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‘Tis the Season … To Hibernate
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‘Tis the Season … To Hibernate

With winter finally here in full force, I see the appeal of stuffing myself with food and sleeping until all this snow melts away. While snow-covered trees and trails are beautiful, there seems to be less wildlife to look at in the winter. As animal sightings are less frequent, it had me wondering where they all go.image of a Grizzly Bear and her cubs When you think of hibernation, most people probably think of bears first. And while this is true, they’re aren’t actually the “truest” kind of hibernator, which includes a lowered heart-rate, breathing, and metabolism. This is because bears are in a much lighter sleep and can still be awakened. They get up more frequently than true hibernators, but can still sleep for days, weeks, or months — they go into what is called torpor. Skunks and raccoons are other mammals that can sleep for long periods of time to avoid the winter elements, but aren’t true hibernators. Bats, however, have some of the longest hibernation capabilities and can survive on taking just one breath every two hours. And did you know that bees hibernate in holes in the soil? Well, the queen bee that is. Worker bees die off every winter, but the queen bee hibernates in the ground for six to eight months until it is warm enough to rebuild. Garter Snakes are relatively harmless, but the idea of stumbling into a den of hundreds or thousands of them is not a pleasant one. While most snakes just become less active in the winter, garter snakes actually hibernate in dens in large quantities to stay warm. One den in Canada was found to have 8,000 garter snakes! And did you know? Climate change is already affecting the hibernation patterns of some animals, like chipmunks. Bears also give birth and raise their young during the hibernation period, which could lead to very negative effects on their populations if hibernation times are reduced. Acknowledgments: Live Science, Science News, Earth Rangers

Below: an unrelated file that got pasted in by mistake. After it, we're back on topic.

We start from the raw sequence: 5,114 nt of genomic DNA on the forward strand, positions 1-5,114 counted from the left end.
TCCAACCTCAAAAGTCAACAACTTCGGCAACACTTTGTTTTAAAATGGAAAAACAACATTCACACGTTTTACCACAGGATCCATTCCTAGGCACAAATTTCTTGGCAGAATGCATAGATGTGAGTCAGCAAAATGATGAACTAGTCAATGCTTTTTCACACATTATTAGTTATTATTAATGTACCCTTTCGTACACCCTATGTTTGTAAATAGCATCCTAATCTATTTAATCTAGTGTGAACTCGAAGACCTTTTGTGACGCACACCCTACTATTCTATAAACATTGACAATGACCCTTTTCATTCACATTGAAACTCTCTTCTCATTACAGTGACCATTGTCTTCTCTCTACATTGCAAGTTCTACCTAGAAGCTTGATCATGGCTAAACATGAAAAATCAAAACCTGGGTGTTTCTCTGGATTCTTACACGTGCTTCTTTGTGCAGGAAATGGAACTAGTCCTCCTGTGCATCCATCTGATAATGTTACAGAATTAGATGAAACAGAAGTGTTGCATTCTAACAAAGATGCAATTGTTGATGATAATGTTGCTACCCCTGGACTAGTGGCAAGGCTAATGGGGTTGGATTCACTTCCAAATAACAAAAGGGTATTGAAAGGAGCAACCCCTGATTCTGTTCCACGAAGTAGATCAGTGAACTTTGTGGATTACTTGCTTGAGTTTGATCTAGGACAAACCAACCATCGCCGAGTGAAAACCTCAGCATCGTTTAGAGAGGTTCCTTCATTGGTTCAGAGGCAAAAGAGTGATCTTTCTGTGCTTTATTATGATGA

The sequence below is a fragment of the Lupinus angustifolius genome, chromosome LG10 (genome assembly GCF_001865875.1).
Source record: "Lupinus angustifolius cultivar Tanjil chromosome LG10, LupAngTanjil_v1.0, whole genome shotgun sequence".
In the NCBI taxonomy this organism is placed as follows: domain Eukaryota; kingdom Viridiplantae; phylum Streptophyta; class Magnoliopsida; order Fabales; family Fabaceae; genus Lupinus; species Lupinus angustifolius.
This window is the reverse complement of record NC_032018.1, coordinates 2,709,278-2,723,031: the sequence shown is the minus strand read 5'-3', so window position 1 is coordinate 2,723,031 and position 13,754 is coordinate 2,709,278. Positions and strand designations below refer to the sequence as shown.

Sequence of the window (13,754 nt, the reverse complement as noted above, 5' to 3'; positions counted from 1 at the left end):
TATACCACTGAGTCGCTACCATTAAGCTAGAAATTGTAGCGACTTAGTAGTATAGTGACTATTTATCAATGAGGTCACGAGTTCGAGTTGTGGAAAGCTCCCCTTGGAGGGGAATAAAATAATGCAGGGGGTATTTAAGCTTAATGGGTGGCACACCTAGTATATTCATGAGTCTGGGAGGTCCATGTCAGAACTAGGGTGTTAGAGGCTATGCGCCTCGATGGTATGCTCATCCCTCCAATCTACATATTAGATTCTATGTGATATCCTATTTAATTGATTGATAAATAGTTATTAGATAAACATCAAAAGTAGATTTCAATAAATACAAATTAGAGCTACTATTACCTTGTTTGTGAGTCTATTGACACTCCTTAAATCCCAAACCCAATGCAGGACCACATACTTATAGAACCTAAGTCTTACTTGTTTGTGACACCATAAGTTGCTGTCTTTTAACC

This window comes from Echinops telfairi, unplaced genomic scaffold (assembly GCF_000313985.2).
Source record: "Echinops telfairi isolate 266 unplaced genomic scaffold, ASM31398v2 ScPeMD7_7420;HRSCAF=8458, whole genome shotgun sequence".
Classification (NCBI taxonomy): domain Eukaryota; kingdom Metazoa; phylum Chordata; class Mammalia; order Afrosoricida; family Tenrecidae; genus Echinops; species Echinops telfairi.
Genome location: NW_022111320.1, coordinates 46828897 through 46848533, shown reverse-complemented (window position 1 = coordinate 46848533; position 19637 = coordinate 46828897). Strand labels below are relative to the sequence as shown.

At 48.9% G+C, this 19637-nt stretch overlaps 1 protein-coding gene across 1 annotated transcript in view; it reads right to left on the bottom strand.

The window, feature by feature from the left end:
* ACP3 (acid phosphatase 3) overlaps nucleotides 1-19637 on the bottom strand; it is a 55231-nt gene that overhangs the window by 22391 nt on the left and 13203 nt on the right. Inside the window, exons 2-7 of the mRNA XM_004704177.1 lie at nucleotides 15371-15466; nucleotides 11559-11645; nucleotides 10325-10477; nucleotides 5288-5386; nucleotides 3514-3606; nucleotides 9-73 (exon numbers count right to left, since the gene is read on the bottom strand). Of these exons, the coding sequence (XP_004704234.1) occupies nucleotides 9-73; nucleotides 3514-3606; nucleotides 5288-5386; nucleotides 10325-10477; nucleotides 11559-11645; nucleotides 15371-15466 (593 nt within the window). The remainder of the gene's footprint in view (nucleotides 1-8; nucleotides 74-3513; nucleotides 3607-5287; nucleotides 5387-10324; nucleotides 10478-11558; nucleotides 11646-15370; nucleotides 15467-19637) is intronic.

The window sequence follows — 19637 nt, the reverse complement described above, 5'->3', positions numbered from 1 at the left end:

I Belong Here – How Nature Supports a Sense of Belonging and Wellbeing
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I Belong Here – How Nature Supports a Sense of Belonging and Wellbeing

[caption id="attachment_34602" align="alignleft" width="150"]Image of Sherry Nigro, Guest Blogger Sherry Nigro, Guest Blogger[/caption] This blog is written by guest blogger Sherry Nigro. Chances are, when you think about your "happy" place, it is somewhere in a natural setting. Why is that? Research shows that exposure to nature is correlated with improved wellbeing and a stronger sense of belonging. Both of these factors contribute not only to our quality of life, but also to our morbidity and even mortality! [caption id="attachment_34889" align="alignright" width="340"]Image of flowers Photo by Sherry Nigro[/caption] Time in nature has quantifiable physiological effects, including changes to brain activity, reduced stress hormones, improved immune function and less muscle tension. More difficult to measure are the intangible effects, such as personal perceptions and feelings. However, with sample sizes of thousands of people, scientists have been able to validate the link between nature and feeling a sense of connection. Amazingly, this happens whether one is in the no-cell-service wilderness or looking at a tree out of a window. While the response is proportionate to the quality of the green space and the level of immersion, it is still remarkable that one just needs to see nature to have an effect. That said, there are still questions about how the pathways of response function and whether there is a chicken-or-an-egg causality. There is a need for continued research to better understand the relationships with obvious implications for health care, education, land use planning and public policy. Connectedness is fundamental to the human condition. When someone is exposed to nature, there is a sense of connection to nature, of belonging that scientists have named "nature-relatedness". Tools to measure the depth of an individual's "soft fascination" with and interest in nature have been able to demonstrate links with pro-environmental attitudes and behaviours as well as higher levels of wellbeing. [caption id="attachment_34890" align="alignleft" width="357"]Image of a lake Photo by Sherry Nigro[/caption]